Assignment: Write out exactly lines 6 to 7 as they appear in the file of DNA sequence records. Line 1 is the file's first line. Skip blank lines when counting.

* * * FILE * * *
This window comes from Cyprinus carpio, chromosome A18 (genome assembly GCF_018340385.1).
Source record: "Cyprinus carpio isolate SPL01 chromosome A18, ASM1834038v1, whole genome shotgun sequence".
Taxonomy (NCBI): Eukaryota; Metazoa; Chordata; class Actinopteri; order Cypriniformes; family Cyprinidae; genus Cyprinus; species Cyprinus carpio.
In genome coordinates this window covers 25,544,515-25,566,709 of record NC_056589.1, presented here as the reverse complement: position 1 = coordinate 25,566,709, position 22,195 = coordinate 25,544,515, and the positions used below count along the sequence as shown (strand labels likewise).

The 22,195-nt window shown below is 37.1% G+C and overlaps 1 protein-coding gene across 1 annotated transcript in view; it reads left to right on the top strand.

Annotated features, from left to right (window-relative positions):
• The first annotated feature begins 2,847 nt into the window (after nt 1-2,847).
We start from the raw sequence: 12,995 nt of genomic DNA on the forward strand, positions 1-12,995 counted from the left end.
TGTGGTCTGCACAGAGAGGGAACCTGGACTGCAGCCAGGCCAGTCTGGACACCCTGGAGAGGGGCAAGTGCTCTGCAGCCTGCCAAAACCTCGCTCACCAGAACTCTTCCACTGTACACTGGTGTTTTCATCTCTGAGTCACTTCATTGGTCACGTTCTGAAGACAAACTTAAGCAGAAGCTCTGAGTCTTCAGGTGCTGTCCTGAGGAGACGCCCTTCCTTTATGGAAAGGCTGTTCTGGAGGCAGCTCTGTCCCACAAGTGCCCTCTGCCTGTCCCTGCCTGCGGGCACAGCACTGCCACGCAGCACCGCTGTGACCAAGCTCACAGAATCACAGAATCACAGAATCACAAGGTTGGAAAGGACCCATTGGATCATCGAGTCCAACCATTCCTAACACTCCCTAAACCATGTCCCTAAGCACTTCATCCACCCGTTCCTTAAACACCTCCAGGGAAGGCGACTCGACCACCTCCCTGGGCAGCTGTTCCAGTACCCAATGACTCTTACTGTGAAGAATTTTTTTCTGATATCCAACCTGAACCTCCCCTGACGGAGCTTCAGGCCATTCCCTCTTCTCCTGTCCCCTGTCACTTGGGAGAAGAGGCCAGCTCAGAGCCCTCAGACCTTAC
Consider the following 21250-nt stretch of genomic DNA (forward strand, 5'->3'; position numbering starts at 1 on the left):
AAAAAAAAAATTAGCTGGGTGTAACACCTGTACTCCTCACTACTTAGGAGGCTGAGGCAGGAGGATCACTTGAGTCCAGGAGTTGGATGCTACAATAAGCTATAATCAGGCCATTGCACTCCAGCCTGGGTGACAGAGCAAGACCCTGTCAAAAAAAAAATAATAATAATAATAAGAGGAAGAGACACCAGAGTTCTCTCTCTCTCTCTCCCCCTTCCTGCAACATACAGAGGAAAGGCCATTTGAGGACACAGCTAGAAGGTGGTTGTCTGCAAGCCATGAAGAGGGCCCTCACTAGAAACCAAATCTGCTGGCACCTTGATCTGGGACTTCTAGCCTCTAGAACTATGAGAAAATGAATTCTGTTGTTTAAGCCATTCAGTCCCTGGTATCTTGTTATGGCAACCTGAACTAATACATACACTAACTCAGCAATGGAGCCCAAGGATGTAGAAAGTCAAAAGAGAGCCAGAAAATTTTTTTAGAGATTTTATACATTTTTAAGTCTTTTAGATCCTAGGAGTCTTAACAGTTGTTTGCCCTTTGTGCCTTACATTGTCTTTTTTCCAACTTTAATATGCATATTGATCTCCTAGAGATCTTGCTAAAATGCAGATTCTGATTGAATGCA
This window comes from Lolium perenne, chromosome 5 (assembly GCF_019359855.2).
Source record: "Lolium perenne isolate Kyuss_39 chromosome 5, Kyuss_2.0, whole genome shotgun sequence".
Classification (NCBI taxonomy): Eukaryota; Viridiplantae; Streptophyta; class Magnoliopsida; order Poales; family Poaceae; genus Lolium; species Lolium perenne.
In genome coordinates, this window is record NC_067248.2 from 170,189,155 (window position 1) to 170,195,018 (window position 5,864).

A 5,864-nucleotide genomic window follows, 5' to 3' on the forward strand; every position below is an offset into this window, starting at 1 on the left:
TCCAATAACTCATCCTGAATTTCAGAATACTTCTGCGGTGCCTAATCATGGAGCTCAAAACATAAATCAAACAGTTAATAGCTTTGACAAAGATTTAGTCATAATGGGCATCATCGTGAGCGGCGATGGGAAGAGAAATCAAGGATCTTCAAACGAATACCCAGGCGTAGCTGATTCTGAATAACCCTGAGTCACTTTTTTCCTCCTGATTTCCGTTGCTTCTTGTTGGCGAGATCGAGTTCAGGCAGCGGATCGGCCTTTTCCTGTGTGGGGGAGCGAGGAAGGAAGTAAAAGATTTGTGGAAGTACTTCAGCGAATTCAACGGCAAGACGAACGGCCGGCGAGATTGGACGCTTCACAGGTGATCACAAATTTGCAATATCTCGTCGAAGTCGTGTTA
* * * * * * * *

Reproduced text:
Annotated features, from left to right (window-relative positions):
• The first annotated feature begins 2,847 nt into the window (after nt 1-2,847).